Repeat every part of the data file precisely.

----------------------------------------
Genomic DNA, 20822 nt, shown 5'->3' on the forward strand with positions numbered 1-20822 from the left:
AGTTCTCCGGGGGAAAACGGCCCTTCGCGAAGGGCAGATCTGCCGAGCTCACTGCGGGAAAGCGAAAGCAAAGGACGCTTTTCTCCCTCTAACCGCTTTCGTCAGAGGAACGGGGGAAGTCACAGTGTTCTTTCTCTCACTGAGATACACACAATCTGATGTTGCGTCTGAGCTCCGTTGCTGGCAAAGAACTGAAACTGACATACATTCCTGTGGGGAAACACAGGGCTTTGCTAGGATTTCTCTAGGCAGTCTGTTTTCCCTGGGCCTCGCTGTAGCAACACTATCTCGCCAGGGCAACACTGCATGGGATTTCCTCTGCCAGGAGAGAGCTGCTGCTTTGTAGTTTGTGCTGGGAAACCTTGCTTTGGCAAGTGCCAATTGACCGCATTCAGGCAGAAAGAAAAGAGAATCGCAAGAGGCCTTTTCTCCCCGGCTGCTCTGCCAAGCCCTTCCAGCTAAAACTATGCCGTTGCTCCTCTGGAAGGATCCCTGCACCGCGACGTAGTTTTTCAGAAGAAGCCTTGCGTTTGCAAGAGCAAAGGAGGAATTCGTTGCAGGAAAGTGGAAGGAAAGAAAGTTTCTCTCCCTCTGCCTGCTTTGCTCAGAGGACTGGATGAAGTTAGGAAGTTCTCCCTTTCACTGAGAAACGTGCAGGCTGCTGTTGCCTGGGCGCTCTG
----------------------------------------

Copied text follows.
Genomic DNA, 20822 nt, shown 5'->3' on the forward strand with positions numbered 1-20822 from the left:
AGTTCTCCGGGGGAAAACGGCCCTTCGCGAAGGGCAGATCTGCCGAGCTCACTGCGGGAAAGCGAAAGCAAAGGACGCTTTTCTCCCTCTAACCGCTTTCGTCAGAGGAACGGGGGAAGTCACAGTGTTCTTTCTCTCACTGAGATACACACAATCTGATGTTGCGTCTGAGCTCCGTTGCTGGCAAAGAACTGAAACTGACATACATTCCTGTGGGGAAACACAGGGCTTTGCTAGGATTTCTCTAGGCAGTCTGTTTTCCCTGGGCCTCGCTGTAGCAACACTATCTCGCCAGGGCAACACTGCATGGGATTTCCTCTGCCAGGAGAGAGCTGCTGCTTTGTAGTTTGTGCTGGGAAACCTTGCTTTGGCAAGTGCCAATTGACCGCATTCAGGCAGAAAGAAAAGAGAATCGCAAGAGGCCTTTTCTCCCCGGCTGCTCTGCCAAGCCCTTCCAGCTAAAACTATGCCGTTGCTCCTCTGGAAGGATCCCTGCACCGCGACGTAGTTTTTCAGAAGAAGCCTTGCGTTTGCAAGAGCAAAGGAGGAATTCGTTGCAGGAAAGTGGAAGGAAAGAAAGTTTCTCTCCCTCTGCCTGCTTTGCTCAGAGGACTGGATGAAGTTAGGAAGTTCTCCCTTTCACTGAGAAACGTGCAGGCTGCTGTTGCCTGGGCGCTCTG